Poor blood circulation and scarring (triggered by the protein TGF-Beta 1) in peripheral artery disease (PAD) patients' legs make walking painful and fatiguing. While it can not reduce scarring, surgery restores the blood flow by reopening or bypassing blockages in blood vessels. Surgical blood flow restoration also stabilizes TGF-Beta 1 level, which exercise can't.
Poor circulation in the legs can be improved through the surgical restoration of blood flow to the area, which was found to be more effective than exercise. The condition is known as peripheral artery disease (PAD), and it’s characterized by pain and fatigue that patients experience while walking. Symptoms result from poor blood circulation in the legs.
Is There A Cure For PAD?
There is no current solution to restore scarring caused by PAD, but there is a medical procedure that can reopen or bypass blockages in the blood vessels as a means to restore blood flow.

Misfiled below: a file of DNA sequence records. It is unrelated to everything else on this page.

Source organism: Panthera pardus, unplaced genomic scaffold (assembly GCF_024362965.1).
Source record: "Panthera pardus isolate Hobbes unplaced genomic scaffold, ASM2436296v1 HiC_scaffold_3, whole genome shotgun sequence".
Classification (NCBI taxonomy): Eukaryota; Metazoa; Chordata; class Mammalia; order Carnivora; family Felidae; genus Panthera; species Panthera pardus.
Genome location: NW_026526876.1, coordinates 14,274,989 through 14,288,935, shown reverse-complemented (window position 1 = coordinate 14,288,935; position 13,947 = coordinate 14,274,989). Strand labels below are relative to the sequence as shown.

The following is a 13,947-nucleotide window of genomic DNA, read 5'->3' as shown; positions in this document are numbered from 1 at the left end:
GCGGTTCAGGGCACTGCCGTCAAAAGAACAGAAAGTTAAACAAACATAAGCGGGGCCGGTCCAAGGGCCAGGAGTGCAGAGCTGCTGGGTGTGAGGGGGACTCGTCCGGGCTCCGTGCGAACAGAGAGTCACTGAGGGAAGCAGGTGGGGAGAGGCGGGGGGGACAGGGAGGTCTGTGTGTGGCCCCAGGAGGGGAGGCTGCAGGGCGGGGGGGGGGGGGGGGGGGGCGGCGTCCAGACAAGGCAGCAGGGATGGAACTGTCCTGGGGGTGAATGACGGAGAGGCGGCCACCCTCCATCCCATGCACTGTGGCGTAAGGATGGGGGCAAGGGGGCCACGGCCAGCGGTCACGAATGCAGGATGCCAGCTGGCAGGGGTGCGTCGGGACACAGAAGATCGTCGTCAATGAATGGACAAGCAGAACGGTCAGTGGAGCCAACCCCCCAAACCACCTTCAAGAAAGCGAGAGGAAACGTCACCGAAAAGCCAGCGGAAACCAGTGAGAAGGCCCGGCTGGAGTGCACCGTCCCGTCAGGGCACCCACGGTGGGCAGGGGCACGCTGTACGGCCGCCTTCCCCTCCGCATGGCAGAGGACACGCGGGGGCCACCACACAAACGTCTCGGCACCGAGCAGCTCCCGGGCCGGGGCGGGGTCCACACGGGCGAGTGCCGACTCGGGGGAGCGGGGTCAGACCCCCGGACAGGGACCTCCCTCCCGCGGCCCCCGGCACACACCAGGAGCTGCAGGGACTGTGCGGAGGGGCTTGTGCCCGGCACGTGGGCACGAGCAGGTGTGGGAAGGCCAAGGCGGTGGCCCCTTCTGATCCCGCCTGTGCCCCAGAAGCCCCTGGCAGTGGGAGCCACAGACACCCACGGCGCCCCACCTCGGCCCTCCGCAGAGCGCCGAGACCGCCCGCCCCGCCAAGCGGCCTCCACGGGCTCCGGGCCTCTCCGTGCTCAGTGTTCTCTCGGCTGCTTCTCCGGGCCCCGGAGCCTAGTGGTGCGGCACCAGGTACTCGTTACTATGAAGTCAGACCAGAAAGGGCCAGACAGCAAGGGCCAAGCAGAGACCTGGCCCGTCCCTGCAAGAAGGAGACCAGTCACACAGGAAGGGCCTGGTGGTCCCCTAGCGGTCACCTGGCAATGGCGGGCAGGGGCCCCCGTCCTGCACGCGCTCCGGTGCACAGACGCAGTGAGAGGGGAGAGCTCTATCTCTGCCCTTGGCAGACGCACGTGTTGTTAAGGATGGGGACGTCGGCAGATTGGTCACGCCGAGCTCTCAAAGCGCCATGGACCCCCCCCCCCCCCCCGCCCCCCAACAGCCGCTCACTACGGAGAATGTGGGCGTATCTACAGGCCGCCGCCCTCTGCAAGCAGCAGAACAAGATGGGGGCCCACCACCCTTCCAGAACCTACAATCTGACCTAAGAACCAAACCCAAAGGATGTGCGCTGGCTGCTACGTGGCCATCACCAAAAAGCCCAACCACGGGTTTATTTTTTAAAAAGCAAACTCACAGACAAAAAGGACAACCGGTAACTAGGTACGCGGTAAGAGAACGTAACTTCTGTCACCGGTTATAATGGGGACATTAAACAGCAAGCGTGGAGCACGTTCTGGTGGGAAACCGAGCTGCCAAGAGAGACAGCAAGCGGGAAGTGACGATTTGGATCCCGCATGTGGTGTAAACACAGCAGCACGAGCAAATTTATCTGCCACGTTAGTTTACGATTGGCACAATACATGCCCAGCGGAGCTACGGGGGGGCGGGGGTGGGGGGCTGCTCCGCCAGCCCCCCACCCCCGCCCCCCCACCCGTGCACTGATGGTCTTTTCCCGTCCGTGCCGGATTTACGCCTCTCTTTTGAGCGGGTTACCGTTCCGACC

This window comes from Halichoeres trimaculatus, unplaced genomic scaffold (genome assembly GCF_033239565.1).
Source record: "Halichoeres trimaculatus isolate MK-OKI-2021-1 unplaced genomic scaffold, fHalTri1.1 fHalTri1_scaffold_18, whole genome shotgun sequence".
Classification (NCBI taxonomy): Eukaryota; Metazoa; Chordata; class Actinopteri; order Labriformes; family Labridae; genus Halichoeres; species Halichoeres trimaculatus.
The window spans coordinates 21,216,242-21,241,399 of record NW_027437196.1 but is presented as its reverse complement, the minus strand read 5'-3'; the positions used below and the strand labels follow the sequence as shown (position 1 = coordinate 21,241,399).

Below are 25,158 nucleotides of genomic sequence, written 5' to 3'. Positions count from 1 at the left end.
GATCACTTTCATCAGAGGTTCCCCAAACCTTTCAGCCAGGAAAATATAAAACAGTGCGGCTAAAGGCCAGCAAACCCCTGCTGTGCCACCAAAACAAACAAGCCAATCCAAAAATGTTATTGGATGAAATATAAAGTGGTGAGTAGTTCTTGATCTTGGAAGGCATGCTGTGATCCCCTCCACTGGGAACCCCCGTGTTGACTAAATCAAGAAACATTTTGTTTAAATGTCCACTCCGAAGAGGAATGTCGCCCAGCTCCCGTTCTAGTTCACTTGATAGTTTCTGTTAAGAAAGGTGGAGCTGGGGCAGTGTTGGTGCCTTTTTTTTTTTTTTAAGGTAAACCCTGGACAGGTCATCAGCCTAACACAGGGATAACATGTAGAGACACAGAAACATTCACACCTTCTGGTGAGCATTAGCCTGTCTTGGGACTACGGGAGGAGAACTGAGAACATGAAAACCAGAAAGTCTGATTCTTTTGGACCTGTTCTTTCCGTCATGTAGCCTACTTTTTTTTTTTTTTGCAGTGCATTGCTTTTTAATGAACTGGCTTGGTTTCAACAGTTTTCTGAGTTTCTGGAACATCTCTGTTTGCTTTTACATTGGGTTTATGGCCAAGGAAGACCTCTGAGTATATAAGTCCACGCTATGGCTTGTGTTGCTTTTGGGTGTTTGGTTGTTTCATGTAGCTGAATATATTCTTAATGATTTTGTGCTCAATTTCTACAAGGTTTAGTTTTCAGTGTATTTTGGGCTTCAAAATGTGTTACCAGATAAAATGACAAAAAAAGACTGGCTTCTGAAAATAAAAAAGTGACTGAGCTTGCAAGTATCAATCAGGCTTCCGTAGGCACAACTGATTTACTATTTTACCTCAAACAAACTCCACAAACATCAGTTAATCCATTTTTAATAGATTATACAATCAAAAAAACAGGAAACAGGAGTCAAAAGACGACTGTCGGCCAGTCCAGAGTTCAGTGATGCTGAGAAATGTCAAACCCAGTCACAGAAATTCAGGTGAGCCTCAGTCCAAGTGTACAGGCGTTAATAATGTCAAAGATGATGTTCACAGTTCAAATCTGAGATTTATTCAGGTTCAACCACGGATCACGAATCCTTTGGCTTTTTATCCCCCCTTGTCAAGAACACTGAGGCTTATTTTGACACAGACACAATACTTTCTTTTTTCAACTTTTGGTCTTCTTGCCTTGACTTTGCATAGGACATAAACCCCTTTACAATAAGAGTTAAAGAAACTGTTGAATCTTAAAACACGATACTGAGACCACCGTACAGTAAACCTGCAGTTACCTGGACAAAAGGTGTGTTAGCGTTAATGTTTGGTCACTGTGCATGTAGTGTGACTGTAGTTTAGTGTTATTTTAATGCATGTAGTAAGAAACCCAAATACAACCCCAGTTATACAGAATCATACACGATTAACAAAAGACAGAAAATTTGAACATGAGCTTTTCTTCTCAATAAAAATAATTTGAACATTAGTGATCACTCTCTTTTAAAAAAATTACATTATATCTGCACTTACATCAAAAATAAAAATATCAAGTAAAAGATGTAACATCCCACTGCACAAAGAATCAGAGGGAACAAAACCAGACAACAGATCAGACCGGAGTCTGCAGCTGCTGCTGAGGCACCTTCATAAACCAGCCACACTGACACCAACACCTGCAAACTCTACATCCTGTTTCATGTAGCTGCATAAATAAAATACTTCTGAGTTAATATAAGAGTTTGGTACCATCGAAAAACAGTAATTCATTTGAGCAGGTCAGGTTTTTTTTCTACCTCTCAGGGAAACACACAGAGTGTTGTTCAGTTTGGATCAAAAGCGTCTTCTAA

For the study, the researchers analyzed a protein known as TGF-Beta 1 that triggers scarring in patients with severe PAD. Collagen was also measured as it is found in scars in calf muscle biopsies. After a six-month period, researchers compared biopsy results in 20 patients who underwent medical intervention to restore blood flow, 19 patients who engaged in supervised exercise, and 17 who did not receive any treatment.
None of the groups saw a reduction in scarring as a result of PAD, but the blood flow restoration procedures prevented it from worsening. Moreover, collagen fibers and TGF-Beta 1 levels increased in the exercise and control groups but not in the group that received the medical procedure.
Better To Restore Blood Flow Than Exercise
Study author Duy Ha said, “This suggests that the long-term benefits to the health of leg muscles is better with re-vascularization than with exercise therapy alone. Unfortunately, not all patients are candidates for these procedures, which carry significant risks, and the treated vessels may get blocked again.”
“We hope that we can develop therapies that directly decrease TGF-Beta 1 and its associated scarring in the leg muscles of PAD patients. Such new treatments, when used alone or along with revascularization and exercise, may maintain or enhance the ability of our patients to walk and live healthy lives,” Ha concluded.
The findings were presented at the American Heart Association annual meeting.